It’s been a while now…
It’s been a little while now since I gave best with Peanut to Vivien while I honed my natural horsemanship skills with Webster. Bless him, Webster was a patient teacher and got me started with some basic aids that, in all truth, were not in my toolbox.
Learning patience has been the biggest issue so far. That, and adjusting my expectations to realise that Peanut knows nothing of my agenda. He has no agenda at all and doesn’t even understand that, when we’ve got one skill fixed, we can forget that and move on to the next one!
It’s been as much about adjusting my own outlook and lowering my energy as it has been about acquiring new hand-eye skills. I’m finding that, even writing about it, I seem to relax and sit heavier in my seat.
So, before I took up Peanut’s lead rope again, the first thing I had to understand was that, whatever happened yesterday would not necessarily be the basis for moving on today.
Done biting and nipping?
We are, I hope, over the biting and nipping that Peanut so casually applied to anyone that came within his reach. Even so, every time I put on my Levi jacket – the one with the top pocket Peanut ripped off – I remind myself that he can still do it if he feels like it.
But, where before I would have responded in kind to that sort of thing, I now blame myself for not seeing it coming and ducking. And it’s in that change of attitude that we seem both to have moved on to a more relaxed approach to each other. It’s good.
Also, my friends have stopped asking why I haven’t just chucked a saddle on him and got on with it. Not having to explain that all the time adds to the acceptance of the fact that we are where we are. You just take him as you find him every day.
A Parelli slogan
It’s one of Pat Parelli’s slogans that you must take the time it takes so it takes less time. You read these things and it’s hard not to feel that it’s easier said than done. But, in a week when I have had my first uneventful and quiet workout with Peanut, you realise it’s true. Vivien puts it slightly differently but it comes to the same thing. Taking time at this stage to build a solid relationship is going to be the foundation of faster progress towards a sound working partnership.
All of which sounds very existential but the bottom line is that by accepting the wisdom in the experience of others, I’m making a good start with Peanut.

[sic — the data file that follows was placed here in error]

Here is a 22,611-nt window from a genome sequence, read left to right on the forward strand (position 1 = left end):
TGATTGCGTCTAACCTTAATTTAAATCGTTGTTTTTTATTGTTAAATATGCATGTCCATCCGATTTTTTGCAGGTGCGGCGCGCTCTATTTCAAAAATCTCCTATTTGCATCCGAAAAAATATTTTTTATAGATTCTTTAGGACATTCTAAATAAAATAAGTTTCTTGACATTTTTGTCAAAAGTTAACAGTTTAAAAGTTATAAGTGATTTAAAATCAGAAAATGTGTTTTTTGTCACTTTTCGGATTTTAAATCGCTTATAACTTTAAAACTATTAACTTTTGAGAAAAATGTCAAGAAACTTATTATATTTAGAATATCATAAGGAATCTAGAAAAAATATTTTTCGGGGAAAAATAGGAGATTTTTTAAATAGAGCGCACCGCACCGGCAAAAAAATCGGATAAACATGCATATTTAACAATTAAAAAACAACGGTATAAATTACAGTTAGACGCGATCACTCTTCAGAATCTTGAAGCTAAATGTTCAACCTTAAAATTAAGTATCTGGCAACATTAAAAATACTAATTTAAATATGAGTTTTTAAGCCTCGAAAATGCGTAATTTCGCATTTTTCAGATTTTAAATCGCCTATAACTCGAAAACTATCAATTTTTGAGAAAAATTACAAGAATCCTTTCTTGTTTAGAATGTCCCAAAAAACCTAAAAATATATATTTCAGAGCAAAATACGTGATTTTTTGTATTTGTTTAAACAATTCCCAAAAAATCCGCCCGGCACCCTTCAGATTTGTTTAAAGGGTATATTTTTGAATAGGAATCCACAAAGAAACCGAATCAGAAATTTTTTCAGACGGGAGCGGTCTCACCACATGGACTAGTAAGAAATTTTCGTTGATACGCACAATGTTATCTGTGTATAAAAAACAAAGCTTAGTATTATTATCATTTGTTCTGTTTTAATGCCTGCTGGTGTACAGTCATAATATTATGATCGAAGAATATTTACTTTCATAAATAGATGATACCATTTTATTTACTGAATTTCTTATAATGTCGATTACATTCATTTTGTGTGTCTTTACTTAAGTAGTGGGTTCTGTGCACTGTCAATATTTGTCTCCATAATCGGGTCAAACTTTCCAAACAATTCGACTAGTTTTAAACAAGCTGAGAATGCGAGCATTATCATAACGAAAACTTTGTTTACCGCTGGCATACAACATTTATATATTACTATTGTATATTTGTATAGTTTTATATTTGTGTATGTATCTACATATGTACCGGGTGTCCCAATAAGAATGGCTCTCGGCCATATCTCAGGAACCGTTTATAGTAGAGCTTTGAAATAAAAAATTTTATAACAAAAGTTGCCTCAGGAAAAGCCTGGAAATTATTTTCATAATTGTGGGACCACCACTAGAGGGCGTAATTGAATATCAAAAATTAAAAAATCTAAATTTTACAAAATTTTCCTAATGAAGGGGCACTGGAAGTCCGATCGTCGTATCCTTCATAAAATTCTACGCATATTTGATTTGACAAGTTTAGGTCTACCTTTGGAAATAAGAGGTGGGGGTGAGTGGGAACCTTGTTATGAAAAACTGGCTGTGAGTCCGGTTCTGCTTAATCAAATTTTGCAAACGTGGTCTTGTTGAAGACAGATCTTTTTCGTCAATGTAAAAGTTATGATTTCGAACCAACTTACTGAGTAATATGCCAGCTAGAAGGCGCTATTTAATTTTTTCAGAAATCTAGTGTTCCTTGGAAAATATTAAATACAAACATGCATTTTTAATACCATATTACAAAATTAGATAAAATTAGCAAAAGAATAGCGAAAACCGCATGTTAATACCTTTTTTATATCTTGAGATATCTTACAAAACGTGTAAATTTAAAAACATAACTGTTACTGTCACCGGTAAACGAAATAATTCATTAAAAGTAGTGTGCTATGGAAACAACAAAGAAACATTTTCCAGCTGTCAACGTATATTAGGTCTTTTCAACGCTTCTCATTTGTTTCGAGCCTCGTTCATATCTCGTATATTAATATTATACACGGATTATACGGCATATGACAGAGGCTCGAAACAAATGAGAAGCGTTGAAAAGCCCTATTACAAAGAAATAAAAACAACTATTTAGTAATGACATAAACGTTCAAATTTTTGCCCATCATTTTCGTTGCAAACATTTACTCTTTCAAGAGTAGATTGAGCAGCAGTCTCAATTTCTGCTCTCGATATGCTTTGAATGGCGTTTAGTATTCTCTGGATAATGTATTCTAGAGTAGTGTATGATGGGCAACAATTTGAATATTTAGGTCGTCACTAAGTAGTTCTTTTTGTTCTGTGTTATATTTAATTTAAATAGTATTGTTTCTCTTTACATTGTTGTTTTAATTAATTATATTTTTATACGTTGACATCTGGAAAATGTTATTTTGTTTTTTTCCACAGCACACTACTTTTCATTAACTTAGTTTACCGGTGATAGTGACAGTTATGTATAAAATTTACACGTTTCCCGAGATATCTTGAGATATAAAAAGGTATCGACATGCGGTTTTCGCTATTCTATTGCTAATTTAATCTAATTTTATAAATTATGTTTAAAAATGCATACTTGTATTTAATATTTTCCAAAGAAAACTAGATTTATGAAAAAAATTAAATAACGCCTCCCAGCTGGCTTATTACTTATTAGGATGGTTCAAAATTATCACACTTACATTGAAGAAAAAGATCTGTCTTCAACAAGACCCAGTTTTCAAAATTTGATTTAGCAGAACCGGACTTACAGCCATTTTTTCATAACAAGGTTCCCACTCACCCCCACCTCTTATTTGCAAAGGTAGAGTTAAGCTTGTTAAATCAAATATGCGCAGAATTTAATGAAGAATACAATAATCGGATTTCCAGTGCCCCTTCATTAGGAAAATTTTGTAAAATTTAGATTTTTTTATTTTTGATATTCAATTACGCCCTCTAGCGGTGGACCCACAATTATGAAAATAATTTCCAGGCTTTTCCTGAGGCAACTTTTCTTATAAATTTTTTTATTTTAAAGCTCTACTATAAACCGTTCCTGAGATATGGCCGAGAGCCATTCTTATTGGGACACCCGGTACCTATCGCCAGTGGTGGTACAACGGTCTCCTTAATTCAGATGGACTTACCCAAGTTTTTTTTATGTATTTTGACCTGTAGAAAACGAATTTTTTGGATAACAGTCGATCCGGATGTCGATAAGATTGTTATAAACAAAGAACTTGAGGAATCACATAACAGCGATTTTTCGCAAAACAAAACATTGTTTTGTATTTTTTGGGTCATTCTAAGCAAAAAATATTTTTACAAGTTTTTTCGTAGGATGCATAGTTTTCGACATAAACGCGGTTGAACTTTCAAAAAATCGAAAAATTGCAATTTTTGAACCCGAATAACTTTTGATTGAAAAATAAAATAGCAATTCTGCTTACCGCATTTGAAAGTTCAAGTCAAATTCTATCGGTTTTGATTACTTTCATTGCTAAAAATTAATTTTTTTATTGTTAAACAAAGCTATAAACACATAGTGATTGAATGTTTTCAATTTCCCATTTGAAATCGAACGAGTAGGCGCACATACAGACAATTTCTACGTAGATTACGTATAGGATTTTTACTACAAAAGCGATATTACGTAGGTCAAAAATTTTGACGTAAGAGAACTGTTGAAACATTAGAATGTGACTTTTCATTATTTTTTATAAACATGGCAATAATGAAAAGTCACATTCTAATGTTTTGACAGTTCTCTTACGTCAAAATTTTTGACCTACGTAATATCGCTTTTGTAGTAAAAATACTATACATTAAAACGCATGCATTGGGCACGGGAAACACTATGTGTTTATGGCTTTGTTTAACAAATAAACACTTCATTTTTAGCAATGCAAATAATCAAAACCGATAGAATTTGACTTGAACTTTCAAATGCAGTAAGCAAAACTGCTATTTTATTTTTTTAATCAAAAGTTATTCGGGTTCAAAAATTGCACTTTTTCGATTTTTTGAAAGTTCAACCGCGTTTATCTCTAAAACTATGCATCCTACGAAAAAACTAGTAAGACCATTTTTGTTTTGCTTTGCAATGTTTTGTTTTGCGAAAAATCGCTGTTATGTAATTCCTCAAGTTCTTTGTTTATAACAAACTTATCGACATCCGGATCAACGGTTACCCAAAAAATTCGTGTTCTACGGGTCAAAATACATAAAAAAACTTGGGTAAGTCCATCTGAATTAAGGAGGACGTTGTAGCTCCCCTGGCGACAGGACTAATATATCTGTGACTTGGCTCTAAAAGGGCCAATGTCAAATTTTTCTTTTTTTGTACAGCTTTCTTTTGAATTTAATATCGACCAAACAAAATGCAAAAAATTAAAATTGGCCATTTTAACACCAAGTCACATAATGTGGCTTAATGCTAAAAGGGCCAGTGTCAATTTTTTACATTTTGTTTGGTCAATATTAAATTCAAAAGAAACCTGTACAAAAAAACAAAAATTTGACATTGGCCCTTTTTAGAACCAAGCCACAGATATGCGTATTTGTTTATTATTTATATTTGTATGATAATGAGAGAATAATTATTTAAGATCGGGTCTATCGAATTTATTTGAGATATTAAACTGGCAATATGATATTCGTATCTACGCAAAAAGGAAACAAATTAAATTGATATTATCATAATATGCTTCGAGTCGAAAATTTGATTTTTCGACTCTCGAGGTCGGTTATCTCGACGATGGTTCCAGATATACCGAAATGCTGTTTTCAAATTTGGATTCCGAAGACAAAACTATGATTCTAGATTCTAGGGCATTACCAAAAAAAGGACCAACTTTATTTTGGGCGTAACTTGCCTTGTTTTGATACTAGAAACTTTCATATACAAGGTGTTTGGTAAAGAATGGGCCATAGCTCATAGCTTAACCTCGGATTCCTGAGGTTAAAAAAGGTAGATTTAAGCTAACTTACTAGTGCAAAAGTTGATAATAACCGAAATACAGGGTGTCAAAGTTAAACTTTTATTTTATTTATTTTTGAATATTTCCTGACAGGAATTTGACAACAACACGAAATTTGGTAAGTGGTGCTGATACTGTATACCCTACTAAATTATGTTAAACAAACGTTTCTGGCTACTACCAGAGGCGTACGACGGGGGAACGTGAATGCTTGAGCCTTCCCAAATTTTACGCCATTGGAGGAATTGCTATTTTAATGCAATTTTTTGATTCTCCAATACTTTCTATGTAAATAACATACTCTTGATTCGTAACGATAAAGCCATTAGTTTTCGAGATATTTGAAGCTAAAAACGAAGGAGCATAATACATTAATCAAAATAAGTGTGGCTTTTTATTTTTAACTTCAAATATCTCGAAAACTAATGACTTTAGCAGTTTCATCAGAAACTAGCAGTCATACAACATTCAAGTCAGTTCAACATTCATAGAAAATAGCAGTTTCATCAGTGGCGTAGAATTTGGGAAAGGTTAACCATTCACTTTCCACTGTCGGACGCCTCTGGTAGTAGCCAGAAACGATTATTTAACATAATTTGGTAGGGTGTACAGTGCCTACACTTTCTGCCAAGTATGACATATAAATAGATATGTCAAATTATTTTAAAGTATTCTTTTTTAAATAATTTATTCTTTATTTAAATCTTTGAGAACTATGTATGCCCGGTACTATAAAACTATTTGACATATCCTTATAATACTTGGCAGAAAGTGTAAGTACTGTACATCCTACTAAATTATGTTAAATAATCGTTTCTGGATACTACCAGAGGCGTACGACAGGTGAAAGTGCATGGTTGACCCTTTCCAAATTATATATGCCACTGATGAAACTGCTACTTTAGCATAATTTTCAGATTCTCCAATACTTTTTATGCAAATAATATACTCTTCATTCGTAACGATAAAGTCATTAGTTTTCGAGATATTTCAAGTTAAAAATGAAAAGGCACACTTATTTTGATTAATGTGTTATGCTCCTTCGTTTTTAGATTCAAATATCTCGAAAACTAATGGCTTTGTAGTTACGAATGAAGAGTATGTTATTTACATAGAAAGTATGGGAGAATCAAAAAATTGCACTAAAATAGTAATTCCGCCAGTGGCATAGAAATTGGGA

And that may sound as though I suddenly have a pussycat on the end of my rope. Certainly not. There’s a spark in this boy that you feel every time you look him in the eye.
Water can be fun
I think he loves a game and there’s a mischievousness in him that is never far below the surface. This showed up a while back when we’d had one of those torrential downpours that make it summer in England. The sand school at OMEC is as good as any but, after that kind of downpour, you’re always going to have a sizable puddle. This time, though, it was not far short of a lake. Vivien has a very good surface water pump that quickly solves the problem but I had turned up ready to have a session with her and Peanut. We decided that we’d all just have to get a little bit wet. As you do.
Now, dear old George would baulk at anything that so much as looked like a puddle.
He got over it, of course, but not in all his 22 years did he ever approach a puddle without giving it some serious thought and gentle encouragement from me. I took comfort, of course, that George was not entirely alone in this anxiety and I expect there are a few horse lovers reading this have shared the experience.
So, when we first presented Peanut with a puddle, given his generally excitable nature at the time, we half expected a refusal and perhaps a bit of a strop.
It may be that, in the expectation that he was going to grow up to be an eventer that Julie Keatinge got him familiar with water early on in his life. Whatever, the way he seemed to say: “oh, goody, a puddle” before he launched himself cheerfully into it left us all laughing like mad. He splashed happily around for a while and then dropped himself fully and sat in it!
So that’s one little issue I hope we won’t have to worry about. Unless, of course, he decides he must sit in every puddle he comes to even when I’m riding. Fortunately, that’s not something we have to deal with just yet…
Right brain or left brain?
For now, I’m glad to have got to the stage where we can work quietly together. I’m under no illusion that we’ve got a few steps back in store. But, I’m lucky to have Vivien on one hand and the Parelli Savvy Club on the other.
My next problem, I think, is coming to terms with the Parelli concept of “Horsenality” and working out whether Peanut is “right-brained” or “left-brained”. Then, adding to that, whether he is extroverted or introverted? Right now, I’m inclined towards left-brain extrovert. I think that we’re still too early on to decide about that and will keep an open mind. Don’t hold your breath but I hope we’ll be back soon…